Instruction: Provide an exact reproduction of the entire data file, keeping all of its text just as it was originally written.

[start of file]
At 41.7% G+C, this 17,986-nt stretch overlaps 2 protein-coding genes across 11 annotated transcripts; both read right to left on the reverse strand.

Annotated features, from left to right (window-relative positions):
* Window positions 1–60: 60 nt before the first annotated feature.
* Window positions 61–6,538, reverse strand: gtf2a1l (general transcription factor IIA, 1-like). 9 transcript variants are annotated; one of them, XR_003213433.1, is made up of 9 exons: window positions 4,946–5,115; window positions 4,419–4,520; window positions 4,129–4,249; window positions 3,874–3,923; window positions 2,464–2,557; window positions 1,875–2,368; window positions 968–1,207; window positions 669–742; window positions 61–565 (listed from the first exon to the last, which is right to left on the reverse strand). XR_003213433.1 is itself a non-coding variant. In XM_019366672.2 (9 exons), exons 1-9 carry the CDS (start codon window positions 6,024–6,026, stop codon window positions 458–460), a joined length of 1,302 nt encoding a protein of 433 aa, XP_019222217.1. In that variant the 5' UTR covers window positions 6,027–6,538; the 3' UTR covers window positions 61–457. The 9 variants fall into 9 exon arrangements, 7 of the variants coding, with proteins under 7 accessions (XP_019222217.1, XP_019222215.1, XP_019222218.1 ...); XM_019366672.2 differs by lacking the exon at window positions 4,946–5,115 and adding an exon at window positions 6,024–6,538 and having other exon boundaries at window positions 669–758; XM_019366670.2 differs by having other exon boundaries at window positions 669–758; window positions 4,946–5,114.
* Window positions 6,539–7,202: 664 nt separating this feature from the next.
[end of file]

At 41.7% G+C, this 17,986-nt stretch overlaps 2 protein-coding genes across 11 annotated transcripts; both read right to left on the reverse strand.

Annotated features, from left to right (window-relative positions):
* Window positions 1–60: 60 nt before the first annotated feature.
* Window positions 61–6,538, reverse strand: gtf2a1l (general transcription factor IIA, 1-like). 9 transcript variants are annotated; one of them, XR_003213433.1, is made up of 9 exons: window positions 4,946–5,115; window positions 4,419–4,520; window positions 4,129–4,249; window positions 3,874–3,923; window positions 2,464–2,557; window positions 1,875–2,368; window positions 968–1,207; window positions 669–742; window positions 61–565 (listed from the first exon to the last, which is right to left on the reverse strand). XR_003213433.1 is itself a non-coding variant. In XM_019366672.2 (9 exons), exons 1-9 carry the CDS (start codon window positions 6,024–6,026, stop codon window positions 458–460), a joined length of 1,302 nt encoding a protein of 433 aa, XP_019222217.1. In that variant the 5' UTR covers window positions 6,027–6,538; the 3' UTR covers window positions 61–457. The 9 variants fall into 9 exon arrangements, 7 of the variants coding, with proteins under 7 accessions (XP_019222217.1, XP_019222215.1, XP_019222218.1 ...); XM_019366672.2 differs by lacking the exon at window positions 4,946–5,115 and adding an exon at window positions 6,024–6,538 and having other exon boundaries at window positions 669–758; XM_019366670.2 differs by having other exon boundaries at window positions 669–758; window positions 4,946–5,114.
* Window positions 6,539–7,202: 664 nt separating this feature from the next.